Posted by: Dirk | July 10, 2014

Modern Money Theory and Post-Keynesian economics – time for reunification?

Three authors from Newcastle, Australia, namely James Juniper, Timothy Sharpe and Martin Watts, have just published a paper asking why Post-Keynesians (PKs) do not integrate Modern Monetary Theory (MMT) into their school. They write:

In this paper we argue that the incorporation of MMT principles enhances the post-Keynesian framework, principally with respect to understanding the distinction between sovereign and non-sovereign economies and the role of the payments system. These have major consequences for the conduct of macroeconomic policy which has assumed increased importance since the advent of the crisis.

Having just taught a course using balance sheets to explain money and credit, I tend to agree with that statement. The methodological framework of MMT – discussing balance sheet (mechanics) – is sound and not trivial. It helps to provide the ‘microeconomic foundations’ to any macroeconomic approach.

A nice framework to write a textbook on international economics would be the following methodological structure:

  1. discuss balance sheets of entities like central bank, banks, government, private sector (MMT)
  2. discuss national income and product accounts, flow of funds and balance of payments (identities)
  3. discuss macroeconomic models based on the sectoral – private, public and external sector – approach (PK/SFC)

I personally think that there should not be a dividing line between MMT and PK. They do not disagree over the major issues when it comes to the description of the economic system. Differing policy recommendations are not a reason for a split between the two. In a world with uncertainty, policy prescriptions will never coincide. The discussions between MMT and PK are fruitful, and I have learned a lot from both sides. So much so that I would find it incredibly hard to align myself to either camp. I like the balance sheet approach of MMT, SFC models and Minsky’s discussion of debt, but also the circuitist approach, the PK work on inequality and financialization and the compensation thesis.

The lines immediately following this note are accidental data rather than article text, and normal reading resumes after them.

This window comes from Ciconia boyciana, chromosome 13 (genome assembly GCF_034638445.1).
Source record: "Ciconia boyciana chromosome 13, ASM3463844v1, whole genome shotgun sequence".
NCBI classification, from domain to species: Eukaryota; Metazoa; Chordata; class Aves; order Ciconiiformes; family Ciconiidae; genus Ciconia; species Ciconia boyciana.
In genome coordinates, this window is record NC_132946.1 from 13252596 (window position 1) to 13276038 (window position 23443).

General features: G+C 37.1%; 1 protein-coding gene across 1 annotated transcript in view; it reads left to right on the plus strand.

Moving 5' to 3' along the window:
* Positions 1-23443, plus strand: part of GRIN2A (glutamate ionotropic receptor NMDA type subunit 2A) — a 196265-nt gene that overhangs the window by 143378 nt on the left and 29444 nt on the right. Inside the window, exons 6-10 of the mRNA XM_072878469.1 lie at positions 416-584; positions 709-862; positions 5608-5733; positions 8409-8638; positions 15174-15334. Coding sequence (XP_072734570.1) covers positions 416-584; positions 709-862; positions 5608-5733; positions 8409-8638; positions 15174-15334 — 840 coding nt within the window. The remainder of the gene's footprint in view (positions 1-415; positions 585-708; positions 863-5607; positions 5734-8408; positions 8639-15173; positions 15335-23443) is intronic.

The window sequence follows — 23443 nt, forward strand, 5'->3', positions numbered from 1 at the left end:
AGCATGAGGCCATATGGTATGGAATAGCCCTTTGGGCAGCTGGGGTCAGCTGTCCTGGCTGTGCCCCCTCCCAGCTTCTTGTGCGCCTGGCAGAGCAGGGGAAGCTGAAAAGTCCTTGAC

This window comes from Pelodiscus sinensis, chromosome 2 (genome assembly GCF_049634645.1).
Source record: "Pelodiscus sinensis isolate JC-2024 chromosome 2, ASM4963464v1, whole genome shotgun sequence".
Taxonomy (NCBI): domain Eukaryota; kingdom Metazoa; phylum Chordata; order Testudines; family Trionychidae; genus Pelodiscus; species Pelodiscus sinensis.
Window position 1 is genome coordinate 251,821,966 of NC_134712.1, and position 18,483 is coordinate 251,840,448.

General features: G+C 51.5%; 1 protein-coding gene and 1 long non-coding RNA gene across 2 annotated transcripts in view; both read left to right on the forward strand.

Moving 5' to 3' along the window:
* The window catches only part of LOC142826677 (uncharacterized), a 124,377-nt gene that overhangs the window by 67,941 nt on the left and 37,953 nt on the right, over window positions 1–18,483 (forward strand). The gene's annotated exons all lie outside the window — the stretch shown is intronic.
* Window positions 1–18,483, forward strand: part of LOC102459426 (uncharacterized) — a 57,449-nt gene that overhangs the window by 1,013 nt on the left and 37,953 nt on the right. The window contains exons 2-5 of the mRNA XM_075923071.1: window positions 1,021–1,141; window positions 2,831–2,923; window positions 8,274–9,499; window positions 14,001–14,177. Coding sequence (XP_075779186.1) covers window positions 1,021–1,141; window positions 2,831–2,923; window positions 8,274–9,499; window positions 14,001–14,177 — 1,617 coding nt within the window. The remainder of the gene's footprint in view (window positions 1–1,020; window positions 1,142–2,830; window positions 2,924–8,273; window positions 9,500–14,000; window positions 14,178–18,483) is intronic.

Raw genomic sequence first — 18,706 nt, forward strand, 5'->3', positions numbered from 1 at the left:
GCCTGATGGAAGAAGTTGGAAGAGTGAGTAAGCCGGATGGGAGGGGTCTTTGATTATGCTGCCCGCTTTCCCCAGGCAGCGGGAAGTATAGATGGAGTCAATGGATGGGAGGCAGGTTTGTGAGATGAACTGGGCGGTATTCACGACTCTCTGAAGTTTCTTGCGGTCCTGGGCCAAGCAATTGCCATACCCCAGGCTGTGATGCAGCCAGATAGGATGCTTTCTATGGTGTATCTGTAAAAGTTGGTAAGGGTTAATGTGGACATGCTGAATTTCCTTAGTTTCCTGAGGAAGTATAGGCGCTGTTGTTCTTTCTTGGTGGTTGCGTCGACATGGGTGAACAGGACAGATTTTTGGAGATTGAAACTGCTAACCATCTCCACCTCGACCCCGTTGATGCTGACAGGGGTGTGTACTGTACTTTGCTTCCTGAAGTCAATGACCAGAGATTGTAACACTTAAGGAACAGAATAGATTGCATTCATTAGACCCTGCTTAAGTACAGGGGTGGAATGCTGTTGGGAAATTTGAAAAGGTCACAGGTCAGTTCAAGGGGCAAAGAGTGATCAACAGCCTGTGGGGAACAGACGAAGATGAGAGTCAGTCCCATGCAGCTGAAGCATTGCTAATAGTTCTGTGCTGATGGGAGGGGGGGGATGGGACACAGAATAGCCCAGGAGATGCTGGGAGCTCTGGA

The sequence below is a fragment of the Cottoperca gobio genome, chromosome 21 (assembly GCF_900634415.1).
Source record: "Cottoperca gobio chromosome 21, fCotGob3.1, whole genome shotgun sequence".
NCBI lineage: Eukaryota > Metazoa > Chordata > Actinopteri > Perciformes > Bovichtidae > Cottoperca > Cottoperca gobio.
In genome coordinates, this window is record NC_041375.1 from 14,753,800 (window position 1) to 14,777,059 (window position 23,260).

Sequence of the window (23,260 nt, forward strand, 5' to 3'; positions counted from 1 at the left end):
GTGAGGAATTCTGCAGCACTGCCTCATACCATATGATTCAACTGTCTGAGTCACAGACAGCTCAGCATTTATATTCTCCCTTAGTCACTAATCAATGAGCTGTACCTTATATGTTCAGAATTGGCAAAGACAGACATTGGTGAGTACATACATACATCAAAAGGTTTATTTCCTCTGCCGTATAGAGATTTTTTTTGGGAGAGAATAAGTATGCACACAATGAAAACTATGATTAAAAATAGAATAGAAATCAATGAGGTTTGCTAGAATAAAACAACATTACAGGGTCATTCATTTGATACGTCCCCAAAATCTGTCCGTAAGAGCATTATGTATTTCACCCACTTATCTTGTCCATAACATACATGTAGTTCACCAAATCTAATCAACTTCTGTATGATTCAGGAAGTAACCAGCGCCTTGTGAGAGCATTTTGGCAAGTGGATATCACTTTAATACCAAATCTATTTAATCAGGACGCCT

Responses

  1. The dividing line is in the approach to the exchange rates. PK takes a classical approach which tends towards fixed exchange rates. MMT understands the nature of floating exchange rates and shows how that gives more policy space.

    The classical view on exchange rates is just wrong – because the analysis viewpoint taken is wrong. The ‘my economy and the others floating around as an amorphous mass called external sector’ leads to mistakes in analysis.

    To analyse the exchange system correctly and understand what a central bank can, can’t and importantly *shouldn’t* do requires a closed economy view of the entire world and analysing the interacting economies as peers within that view.

    I’ve seen nothing taking that approach as yet.

    • “The dividing line is in the approach to the exchange rates. PK takes a classical approach which tends towards fixed exchange rates. MMT understands the nature of floating exchange rates and shows how that gives more policy space.”

      Why should that be a dividing line? Neoclassical economists do not agree on the exchange rate regime, why should heterodox economists? Discussions of exchange rate regimes will be with us for the next hundreds of years, without a ‘final result’. Why make that issue a dividing line?

  2. Are all interacting economies peers? Or is there a status structure to the relationship?

  3. This 1984 article by David Colander articulates why there has to be a rapprochement between Post-Keynesians and MMTer’s to simply enable all the “balance wheels” to be identified and assembled to form a functioning steering mechanism:-

    http://cat.middlebury.edu/~colander/articles/was_keynes_keynesian.pdf

  4. Nice piece, Dirk (and hello!)

    Just a quick point–MMT has long incorporated both the circuit and financialization. Randy’s written about the circuit since late 80s/early 90s, and it’s prominent in both his 1990 and 1998 books. Also, Minsky coined the term “money manager capitalism” in the 1980s to describe essentially what later PKers used the term “financialization” to mean. Randy’s written on this since the 1990s, too.


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